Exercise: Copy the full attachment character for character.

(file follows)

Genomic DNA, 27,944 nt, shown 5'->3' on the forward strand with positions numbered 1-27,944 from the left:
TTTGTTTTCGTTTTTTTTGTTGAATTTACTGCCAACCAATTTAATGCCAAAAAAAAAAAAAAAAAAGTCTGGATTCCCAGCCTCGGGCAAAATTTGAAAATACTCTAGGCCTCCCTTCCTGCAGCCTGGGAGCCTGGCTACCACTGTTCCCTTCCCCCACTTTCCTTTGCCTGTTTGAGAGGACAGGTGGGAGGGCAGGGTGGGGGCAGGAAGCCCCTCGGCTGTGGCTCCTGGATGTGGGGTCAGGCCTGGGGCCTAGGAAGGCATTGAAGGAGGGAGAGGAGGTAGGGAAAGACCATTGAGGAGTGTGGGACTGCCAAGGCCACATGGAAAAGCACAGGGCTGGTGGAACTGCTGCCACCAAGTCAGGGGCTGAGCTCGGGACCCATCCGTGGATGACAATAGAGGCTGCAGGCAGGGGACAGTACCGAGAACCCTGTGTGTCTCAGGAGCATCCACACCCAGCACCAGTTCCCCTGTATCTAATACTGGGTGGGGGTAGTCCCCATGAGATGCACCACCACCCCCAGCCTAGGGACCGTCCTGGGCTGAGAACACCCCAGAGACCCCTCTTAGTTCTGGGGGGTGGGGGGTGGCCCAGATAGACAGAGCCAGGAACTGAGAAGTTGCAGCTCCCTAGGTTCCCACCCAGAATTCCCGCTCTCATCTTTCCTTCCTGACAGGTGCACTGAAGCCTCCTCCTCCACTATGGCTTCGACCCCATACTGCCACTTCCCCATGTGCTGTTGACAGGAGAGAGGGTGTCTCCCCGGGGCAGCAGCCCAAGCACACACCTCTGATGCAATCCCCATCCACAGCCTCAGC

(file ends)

Genomic DNA, 27,944 nt, shown 5'->3' on the forward strand with positions numbered 1-27,944 from the left:
TTTGTTTTCGTTTTTTTTGTTGAATTTACTGCCAACCAATTTAATGCCAAAAAAAAAAAAAAAAAAGTCTGGATTCCCAGCCTCGGGCAAAATTTGAAAATACTCTAGGCCTCCCTTCCTGCAGCCTGGGAGCCTGGCTACCACTGTTCCCTTCCCCCACTTTCCTTTGCCTGTTTGAGAGGACAGGTGGGAGGGCAGGGTGGGGGCAGGAAGCCCCTCGGCTGTGGCTCCTGGATGTGGGGTCAGGCCTGGGGCCTAGGAAGGCATTGAAGGAGGGAGAGGAGGTAGGGAAAGACCATTGAGGAGTGTGGGACTGCCAAGGCCACATGGAAAAGCACAGGGCTGGTGGAACTGCTGCCACCAAGTCAGGGGCTGAGCTCGGGACCCATCCGTGGATGACAATAGAGGCTGCAGGCAGGGGACAGTACCGAGAACCCTGTGTGTCTCAGGAGCATCCACACCCAGCACCAGTTCCCCTGTATCTAATACTGGGTGGGGGTAGTCCCCATGAGATGCACCACCACCCCCAGCCTAGGGACCGTCCTGGGCTGAGAACACCCCAGAGACCCCTCTTAGTTCTGGGGGGTGGGGGGTGGCCCAGATAGACAGAGCCAGGAACTGAGAAGTTGCAGCTCCCTAGGTTCCCACCCAGAATTCCCGCTCTCATCTTTCCTTCCTGACAGGTGCACTGAAGCCTCCTCCTCCACTATGGCTTCGACCCCATACTGCCACTTCCCCATGTGCTGTTGACAGGAGAGAGGGTGTCTCCCCGGGGCAGCAGCCCAAGCACACACCTCTGATGCAATCCCCATCCACAGCCTCAGC